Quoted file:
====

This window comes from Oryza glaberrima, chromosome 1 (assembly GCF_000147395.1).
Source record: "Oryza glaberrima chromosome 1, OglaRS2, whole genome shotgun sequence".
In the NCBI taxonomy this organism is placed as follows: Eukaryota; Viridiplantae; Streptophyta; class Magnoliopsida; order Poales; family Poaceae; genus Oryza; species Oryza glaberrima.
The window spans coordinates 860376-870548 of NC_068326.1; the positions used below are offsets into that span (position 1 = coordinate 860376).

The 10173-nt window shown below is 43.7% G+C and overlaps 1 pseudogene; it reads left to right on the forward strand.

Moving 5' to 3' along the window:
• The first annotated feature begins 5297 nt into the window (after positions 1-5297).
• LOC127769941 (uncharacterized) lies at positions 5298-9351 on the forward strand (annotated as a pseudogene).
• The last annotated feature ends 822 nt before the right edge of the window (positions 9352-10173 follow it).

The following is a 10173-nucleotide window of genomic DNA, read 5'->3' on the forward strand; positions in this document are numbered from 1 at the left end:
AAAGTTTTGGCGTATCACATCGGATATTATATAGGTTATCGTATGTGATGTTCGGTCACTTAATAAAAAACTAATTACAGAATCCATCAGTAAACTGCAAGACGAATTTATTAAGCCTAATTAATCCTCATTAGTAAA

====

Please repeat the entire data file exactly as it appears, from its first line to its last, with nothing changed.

This window comes from Oryza glaberrima, chromosome 1 (assembly GCF_000147395.1).
Source record: "Oryza glaberrima chromosome 1, OglaRS2, whole genome shotgun sequence".
In the NCBI taxonomy this organism is placed as follows: Eukaryota; Viridiplantae; Streptophyta; class Magnoliopsida; order Poales; family Poaceae; genus Oryza; species Oryza glaberrima.
The window spans coordinates 860376-870548 of NC_068326.1; the positions used below are offsets into that span (position 1 = coordinate 860376).

The 10173-nt window shown below is 43.7% G+C and overlaps 1 pseudogene; it reads left to right on the forward strand.

Moving 5' to 3' along the window:
• The first annotated feature begins 5297 nt into the window (after positions 1-5297).
• LOC127769941 (uncharacterized) lies at positions 5298-9351 on the forward strand (annotated as a pseudogene).
• The last annotated feature ends 822 nt before the right edge of the window (positions 9352-10173 follow it).

The following is a 10173-nucleotide window of genomic DNA, read 5'->3' on the forward strand; positions in this document are numbered from 1 at the left end:
AAAGTTTTGGCGTATCACATCGGATATTATATAGGTTATCGTATGTGATGTTCGGTCACTTAATAAAAAACTAATTACAGAATCCATCAGTAAACTGCAAGACGAATTTATTAAGCCTAATTAATCCTCATTAGTAAA